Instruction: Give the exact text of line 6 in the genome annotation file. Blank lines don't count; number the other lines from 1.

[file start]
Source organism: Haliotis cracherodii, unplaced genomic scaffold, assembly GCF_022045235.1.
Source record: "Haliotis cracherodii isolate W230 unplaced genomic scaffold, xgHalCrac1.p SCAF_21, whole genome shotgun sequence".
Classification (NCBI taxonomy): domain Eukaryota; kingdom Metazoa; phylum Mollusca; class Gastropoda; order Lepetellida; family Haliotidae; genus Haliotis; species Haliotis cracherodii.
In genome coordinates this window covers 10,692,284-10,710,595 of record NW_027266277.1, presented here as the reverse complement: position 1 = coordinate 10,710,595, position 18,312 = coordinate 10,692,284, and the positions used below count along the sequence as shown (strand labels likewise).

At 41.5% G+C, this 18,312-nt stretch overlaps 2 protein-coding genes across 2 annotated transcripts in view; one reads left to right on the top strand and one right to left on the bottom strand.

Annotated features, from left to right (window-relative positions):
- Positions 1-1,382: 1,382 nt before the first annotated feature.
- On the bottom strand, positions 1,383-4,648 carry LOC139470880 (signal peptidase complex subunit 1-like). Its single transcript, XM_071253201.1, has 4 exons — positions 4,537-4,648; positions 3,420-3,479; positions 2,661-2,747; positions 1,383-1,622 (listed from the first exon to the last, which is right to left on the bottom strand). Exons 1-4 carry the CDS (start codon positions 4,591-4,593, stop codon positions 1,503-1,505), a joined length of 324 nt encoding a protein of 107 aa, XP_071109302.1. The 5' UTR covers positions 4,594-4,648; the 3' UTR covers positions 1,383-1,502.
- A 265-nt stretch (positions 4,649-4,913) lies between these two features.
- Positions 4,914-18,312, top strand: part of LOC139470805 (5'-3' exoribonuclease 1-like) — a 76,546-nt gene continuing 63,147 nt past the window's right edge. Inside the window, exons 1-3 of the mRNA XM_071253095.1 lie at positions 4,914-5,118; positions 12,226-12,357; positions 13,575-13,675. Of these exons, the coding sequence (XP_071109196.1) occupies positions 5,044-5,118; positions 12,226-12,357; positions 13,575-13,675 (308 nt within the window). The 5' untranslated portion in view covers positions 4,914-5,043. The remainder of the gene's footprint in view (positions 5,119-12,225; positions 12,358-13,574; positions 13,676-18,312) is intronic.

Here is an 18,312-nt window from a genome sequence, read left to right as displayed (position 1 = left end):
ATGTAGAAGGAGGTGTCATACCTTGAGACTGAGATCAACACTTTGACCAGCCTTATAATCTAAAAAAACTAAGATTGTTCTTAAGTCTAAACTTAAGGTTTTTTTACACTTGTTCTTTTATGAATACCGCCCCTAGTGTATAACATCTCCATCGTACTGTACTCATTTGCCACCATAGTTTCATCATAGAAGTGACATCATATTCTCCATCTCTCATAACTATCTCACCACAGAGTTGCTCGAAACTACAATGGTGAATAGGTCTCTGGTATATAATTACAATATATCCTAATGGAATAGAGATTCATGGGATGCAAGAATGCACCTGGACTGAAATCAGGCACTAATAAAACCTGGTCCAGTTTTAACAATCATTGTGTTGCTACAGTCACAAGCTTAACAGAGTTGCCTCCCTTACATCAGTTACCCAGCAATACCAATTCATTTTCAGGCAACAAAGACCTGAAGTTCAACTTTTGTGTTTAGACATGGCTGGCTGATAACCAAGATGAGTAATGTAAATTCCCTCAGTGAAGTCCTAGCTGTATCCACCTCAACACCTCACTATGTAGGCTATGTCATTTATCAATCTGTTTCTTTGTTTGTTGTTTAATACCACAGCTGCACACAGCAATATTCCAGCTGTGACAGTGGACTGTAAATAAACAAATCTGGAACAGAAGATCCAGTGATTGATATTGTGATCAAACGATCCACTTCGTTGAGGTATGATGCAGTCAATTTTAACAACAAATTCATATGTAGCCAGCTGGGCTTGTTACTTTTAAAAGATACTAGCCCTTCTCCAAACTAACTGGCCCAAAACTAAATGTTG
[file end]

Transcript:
Annotated features, from left to right (window-relative positions):